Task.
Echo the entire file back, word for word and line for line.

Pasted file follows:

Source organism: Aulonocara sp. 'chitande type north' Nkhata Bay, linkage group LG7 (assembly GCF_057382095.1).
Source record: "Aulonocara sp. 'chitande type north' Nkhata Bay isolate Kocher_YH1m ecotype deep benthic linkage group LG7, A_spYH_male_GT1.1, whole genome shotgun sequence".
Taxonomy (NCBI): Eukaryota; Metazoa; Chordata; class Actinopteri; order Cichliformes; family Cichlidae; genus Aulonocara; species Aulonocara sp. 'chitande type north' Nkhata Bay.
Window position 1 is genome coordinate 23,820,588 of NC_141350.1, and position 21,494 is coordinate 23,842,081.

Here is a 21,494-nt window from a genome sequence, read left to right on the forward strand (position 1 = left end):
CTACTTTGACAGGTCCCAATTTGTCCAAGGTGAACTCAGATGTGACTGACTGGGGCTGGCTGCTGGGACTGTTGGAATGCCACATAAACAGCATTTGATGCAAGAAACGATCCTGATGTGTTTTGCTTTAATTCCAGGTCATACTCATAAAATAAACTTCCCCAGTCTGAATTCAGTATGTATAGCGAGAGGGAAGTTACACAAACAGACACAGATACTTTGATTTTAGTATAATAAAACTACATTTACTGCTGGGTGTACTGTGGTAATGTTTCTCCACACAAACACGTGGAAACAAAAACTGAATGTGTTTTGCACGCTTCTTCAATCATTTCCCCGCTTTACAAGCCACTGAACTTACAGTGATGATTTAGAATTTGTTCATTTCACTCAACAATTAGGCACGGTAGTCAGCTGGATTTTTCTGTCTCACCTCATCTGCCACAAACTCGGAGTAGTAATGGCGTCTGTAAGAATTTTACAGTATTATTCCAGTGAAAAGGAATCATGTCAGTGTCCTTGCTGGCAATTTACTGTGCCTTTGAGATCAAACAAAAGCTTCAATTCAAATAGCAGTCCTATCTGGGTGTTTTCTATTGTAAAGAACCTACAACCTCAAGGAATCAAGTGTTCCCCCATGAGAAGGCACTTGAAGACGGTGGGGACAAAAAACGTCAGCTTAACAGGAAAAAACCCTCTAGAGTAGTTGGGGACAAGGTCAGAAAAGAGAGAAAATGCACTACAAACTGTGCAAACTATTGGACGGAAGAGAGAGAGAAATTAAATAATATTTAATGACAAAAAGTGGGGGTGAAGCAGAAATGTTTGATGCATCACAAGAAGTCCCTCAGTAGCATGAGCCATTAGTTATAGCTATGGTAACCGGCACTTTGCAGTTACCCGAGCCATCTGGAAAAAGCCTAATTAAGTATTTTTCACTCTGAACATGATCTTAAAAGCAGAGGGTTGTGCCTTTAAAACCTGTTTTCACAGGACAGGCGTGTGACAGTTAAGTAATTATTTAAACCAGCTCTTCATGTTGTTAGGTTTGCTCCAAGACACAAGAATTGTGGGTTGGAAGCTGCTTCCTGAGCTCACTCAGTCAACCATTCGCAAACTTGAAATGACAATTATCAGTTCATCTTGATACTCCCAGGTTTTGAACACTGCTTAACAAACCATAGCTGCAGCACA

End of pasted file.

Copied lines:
Source organism: Aulonocara sp. 'chitande type north' Nkhata Bay, linkage group LG7 (assembly GCF_057382095.1).
Source record: "Aulonocara sp. 'chitande type north' Nkhata Bay isolate Kocher_YH1m ecotype deep benthic linkage group LG7, A_spYH_male_GT1.1, whole genome shotgun sequence".
Taxonomy (NCBI): Eukaryota; Metazoa; Chordata; class Actinopteri; order Cichliformes; family Cichlidae; genus Aulonocara; species Aulonocara sp. 'chitande type north' Nkhata Bay.
Window position 1 is genome coordinate 23,820,588 of NC_141350.1, and position 21,494 is coordinate 23,842,081.

Here is a 21,494-nt window from a genome sequence, read left to right on the forward strand (position 1 = left end):
CTACTTTGACAGGTCCCAATTTGTCCAAGGTGAACTCAGATGTGACTGACTGGGGCTGGCTGCTGGGACTGTTGGAATGCCACATAAACAGCATTTGATGCAAGAAACGATCCTGATGTGTTTTGCTTTAATTCCAGGTCATACTCATAAAATAAACTTCCCCAGTCTGAATTCAGTATGTATAGCGAGAGGGAAGTTACACAAACAGACACAGATACTTTGATTTTAGTATAATAAAACTACATTTACTGCTGGGTGTACTGTGGTAATGTTTCTCCACACAAACACGTGGAAACAAAAACTGAATGTGTTTTGCACGCTTCTTCAATCATTTCCCCGCTTTACAAGCCACTGAACTTACAGTGATGATTTAGAATTTGTTCATTTCACTCAACAATTAGGCACGGTAGTCAGCTGGATTTTTCTGTCTCACCTCATCTGCCACAAACTCGGAGTAGTAATGGCGTCTGTAAGAATTTTACAGTATTATTCCAGTGAAAAGGAATCATGTCAGTGTCCTTGCTGGCAATTTACTGTGCCTTTGAGATCAAACAAAAGCTTCAATTCAAATAGCAGTCCTATCTGGGTGTTTTCTATTGTAAAGAACCTACAACCTCAAGGAATCAAGTGTTCCCCCATGAGAAGGCACTTGAAGACGGTGGGGACAAAAAACGTCAGCTTAACAGGAAAAAACCCTCTAGAGTAGTTGGGGACAAGGTCAGAAAAGAGAGAAAATGCACTACAAACTGTGCAAACTATTGGACGGAAGAGAGAGAGAAATTAAATAATATTTAATGACAAAAAGTGGGGGTGAAGCAGAAATGTTTGATGCATCACAAGAAGTCCCTCAGTAGCATGAGCCATTAGTTATAGCTATGGTAACCGGCACTTTGCAGTTACCCGAGCCATCTGGAAAAAGCCTAATTAAGTATTTTTCACTCTGAACATGATCTTAAAAGCAGAGGGTTGTGCCTTTAAAACCTGTTTTCACAGGACAGGCGTGTGACAGTTAAGTAATTATTTAAACCAGCTCTTCATGTTGTTAGGTTTGCTCCAAGACACAAGAATTGTGGGTTGGAAGCTGCTTCCTGAGCTCACTCAGTCAACCATTCGCAAACTTGAAATGACAATTATCAGTTCATCTTGATACTCCCAGGTTTTGAACACTGCTTAACAAACCATAGCTGCAGCACA